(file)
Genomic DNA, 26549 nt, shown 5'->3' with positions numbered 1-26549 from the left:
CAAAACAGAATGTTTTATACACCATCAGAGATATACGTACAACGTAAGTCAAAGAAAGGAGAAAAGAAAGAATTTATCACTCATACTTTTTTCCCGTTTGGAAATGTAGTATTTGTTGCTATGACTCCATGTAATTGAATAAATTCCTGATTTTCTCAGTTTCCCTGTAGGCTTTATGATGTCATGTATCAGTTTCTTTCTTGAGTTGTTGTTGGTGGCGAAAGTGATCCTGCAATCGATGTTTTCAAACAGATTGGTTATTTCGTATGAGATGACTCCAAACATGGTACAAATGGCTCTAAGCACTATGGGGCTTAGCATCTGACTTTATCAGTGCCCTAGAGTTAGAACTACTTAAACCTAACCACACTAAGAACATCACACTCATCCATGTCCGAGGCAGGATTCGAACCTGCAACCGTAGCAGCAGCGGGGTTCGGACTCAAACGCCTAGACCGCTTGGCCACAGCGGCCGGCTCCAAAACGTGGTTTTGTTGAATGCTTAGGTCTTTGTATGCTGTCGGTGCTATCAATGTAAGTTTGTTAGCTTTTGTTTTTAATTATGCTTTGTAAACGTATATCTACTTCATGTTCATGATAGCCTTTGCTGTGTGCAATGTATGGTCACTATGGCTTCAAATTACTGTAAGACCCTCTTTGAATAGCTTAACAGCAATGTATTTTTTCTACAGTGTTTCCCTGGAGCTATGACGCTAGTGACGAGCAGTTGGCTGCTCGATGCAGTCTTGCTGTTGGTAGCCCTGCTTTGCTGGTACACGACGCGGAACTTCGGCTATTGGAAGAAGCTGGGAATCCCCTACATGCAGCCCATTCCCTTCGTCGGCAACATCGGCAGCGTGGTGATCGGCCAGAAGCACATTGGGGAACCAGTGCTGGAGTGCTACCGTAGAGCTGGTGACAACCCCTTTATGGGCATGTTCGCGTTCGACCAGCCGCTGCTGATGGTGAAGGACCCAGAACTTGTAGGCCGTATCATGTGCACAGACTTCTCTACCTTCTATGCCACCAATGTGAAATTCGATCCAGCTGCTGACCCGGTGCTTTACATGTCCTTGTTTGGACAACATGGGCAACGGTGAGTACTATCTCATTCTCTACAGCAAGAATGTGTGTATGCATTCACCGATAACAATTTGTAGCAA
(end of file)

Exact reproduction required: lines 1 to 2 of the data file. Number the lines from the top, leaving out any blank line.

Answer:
Genomic DNA, 26549 nt, shown 5'->3' with positions numbered 1-26549 from the left:
CAAAACAGAATGTTTTATACACCATCAGAGATATACGTACAACGTAAGTCAAAGAAAGGAGAAAAGAAAGAATTTATCACTCATACTTTTTTCCCGTTTGGAAATGTAGTATTTGTTGCTATGACTCCATGTAATTGAATAAATTCCTGATTTTCTCAGTTTCCCTGTAGGCTTTATGATGTCATGTATCAGTTTCTTTCTTGAGTTGTTGTTGGTGGCGAAAGTGATCCTGCAATCGATGTTTTCAAACAGATTGGTTATTTCGTATGAGATGACTCCAAACATGGTACAAATGGCTCTAAGCACTATGGGGCTTAGCATCTGACTTTATCAGTGCCCTAGAGTTAGAACTACTTAAACCTAACCACACTAAGAACATCACACTCATCCATGTCCGAGGCAGGATTCGAACCTGCAACCGTAGCAGCAGCGGGGTTCGGACTCAAACGCCTAGACCGCTTGGCCACAGCGGCCGGCTCCAAAACGTGGTTTTGTTGAATGCTTAGGTCTTTGTATGCTGTCGGTGCTATCAATGTAAGTTTGTTAGCTTTTGTTTTTAATTATGCTTTGTAAACGTATATCTACTTCATGTTCATGATAGCCTTTGCTGTGTGCAATGTATGGTCACTATGGCTTCAAATTACTGTAAGACCCTCTTTGAATAGCTTAACAGCAATGTATTTTTTCTACAGTGTTTCCCTGGAGCTATGACGCTAGTGACGAGCAGTTGGCTGCTCGATGCAGTCTTGCTGTTGGTAGCCCTGCTTTGCTGGTACACGACGCGGAACTTCGGCTATTGGAAGAAGCTGGGAATCCCCTACATGCAGCCCATTCCCTTCGTCGGCAACATCGGCAGCGTGGTGATCGGCCAGAAGCACATTGGGGAACCAGTGCTGGAGTGCTACCGTAGAGCTGGTGACAACCCCTTTATGGGCATGTTCGCGTTCGACCAGCCGCTGCTGATGGTGAAGGACCCAGAACTTGTAGGCCGTATCATGTGCACAGACTTCTCTACCTTCTATGCCACCAATGTGAAATTCGATCCAGCTGCTGACCCGGTGCTTTACATGTCCTTGTTTGGACAACATGGGCAACGGTGAGTACTATCTCATTCTCTACAGCAAGAATGTGTGTATGCATTCACCGATAACAATTTGTAGCAA